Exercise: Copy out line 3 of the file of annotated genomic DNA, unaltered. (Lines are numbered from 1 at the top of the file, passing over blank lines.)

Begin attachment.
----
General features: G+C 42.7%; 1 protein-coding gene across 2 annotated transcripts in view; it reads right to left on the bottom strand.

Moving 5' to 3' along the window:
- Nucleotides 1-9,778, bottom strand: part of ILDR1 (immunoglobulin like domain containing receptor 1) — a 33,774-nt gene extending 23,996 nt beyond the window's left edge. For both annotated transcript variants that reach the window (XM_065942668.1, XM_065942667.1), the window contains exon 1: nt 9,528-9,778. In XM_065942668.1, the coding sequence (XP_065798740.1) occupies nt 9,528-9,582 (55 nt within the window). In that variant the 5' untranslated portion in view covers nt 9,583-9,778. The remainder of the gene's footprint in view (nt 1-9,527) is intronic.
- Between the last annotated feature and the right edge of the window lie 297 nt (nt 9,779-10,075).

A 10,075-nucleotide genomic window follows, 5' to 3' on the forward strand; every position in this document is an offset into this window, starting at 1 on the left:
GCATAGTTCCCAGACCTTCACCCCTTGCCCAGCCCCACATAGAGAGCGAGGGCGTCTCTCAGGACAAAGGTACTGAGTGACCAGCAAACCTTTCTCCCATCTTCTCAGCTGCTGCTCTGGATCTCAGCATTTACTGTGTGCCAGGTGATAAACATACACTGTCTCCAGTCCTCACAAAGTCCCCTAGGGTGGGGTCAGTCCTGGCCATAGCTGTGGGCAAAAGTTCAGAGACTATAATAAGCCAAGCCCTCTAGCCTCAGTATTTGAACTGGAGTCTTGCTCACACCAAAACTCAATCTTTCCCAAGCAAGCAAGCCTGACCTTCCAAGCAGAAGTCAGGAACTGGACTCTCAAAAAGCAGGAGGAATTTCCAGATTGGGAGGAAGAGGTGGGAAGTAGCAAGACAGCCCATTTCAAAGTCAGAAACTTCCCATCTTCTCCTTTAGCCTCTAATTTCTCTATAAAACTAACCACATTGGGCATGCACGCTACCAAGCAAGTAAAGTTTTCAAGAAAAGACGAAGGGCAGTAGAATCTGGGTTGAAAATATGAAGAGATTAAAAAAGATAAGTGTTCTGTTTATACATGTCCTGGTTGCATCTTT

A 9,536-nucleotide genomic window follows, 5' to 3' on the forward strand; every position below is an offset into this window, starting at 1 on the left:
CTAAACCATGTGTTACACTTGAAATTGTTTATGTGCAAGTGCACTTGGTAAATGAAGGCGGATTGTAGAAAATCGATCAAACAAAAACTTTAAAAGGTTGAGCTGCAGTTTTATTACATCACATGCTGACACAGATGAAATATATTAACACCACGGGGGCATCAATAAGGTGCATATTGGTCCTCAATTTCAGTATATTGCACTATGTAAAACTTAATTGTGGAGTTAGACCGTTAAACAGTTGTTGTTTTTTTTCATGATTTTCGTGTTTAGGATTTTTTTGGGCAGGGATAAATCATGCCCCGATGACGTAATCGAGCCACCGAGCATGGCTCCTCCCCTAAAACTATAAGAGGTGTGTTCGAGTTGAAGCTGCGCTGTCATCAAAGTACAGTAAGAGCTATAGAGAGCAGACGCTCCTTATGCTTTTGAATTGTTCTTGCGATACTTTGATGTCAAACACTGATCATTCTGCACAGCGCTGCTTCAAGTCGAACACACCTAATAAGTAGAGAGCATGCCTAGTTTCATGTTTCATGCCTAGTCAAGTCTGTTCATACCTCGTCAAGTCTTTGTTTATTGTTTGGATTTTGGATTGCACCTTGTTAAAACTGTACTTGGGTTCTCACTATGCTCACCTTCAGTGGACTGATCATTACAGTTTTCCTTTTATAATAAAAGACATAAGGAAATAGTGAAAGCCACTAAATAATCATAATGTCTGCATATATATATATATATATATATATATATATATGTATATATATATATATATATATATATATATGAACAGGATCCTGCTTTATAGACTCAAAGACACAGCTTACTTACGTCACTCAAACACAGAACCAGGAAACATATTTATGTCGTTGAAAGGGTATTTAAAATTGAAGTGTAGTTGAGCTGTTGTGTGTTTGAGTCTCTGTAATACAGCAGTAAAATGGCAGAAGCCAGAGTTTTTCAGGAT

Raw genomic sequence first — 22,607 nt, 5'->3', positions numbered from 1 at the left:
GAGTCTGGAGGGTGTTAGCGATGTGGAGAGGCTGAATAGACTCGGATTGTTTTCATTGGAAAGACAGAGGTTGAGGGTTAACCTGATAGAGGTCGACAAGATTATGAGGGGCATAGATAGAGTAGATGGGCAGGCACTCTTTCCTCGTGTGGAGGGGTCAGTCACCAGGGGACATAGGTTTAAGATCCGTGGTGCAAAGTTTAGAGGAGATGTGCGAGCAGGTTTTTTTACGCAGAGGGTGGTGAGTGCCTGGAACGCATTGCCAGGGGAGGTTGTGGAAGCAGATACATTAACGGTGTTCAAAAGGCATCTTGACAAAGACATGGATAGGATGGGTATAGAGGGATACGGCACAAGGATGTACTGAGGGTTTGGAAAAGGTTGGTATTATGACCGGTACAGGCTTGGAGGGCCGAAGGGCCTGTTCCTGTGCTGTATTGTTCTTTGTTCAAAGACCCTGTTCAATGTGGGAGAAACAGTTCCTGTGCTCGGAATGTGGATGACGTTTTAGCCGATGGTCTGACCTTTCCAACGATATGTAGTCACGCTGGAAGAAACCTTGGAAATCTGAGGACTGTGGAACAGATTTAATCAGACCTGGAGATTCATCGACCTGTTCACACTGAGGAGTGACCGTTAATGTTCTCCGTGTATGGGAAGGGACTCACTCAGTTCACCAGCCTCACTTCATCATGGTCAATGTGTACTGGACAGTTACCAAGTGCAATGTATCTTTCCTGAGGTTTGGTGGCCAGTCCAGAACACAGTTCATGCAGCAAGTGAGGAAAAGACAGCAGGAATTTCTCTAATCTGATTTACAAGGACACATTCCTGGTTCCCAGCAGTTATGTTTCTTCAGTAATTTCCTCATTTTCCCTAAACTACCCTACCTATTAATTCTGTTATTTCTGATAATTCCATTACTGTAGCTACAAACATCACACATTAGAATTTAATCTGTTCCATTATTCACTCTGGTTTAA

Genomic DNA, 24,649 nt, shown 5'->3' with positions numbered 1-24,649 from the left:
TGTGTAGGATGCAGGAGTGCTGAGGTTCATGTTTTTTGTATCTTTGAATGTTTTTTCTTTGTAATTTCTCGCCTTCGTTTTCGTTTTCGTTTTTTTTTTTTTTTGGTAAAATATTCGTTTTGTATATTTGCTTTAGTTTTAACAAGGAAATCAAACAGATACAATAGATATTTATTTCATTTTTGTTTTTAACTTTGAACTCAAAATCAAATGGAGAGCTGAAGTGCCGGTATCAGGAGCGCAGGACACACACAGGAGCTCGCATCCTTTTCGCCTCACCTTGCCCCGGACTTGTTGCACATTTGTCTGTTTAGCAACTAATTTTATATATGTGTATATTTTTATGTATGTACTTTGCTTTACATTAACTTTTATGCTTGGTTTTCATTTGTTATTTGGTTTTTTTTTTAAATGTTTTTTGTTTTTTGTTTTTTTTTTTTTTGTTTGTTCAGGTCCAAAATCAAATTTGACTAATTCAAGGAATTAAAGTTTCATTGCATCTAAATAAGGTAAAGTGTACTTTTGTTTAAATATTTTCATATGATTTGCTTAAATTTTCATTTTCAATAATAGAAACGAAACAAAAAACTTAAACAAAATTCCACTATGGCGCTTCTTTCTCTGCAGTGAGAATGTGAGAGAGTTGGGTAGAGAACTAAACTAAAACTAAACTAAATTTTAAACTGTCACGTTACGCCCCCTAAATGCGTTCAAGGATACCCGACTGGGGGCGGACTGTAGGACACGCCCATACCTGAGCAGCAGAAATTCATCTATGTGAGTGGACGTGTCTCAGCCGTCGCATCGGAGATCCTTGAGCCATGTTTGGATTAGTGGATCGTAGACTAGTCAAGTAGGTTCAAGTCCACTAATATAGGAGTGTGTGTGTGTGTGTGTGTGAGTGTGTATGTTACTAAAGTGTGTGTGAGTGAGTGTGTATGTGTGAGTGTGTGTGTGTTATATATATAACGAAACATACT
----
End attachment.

- Nucleotides 1-9,778, bottom strand: part of ILDR1 (immunoglobulin like domain containing receptor 1) — a 33,774-nt gene extending 23,996 nt beyond the window's left edge. For both annotated transcript variants that reach the window (XM_065942668.1, XM_065942667.1), the window contains exon 1: nt 9,528-9,778. In XM_065942668.1, the coding sequence (XP_065798740.1) occupies nt 9,528-9,582 (55 nt within the window). In that variant the 5' untranslated portion in view covers nt 9,583-9,778. The remainder of the gene's footprint in view (nt 1-9,527) is intronic.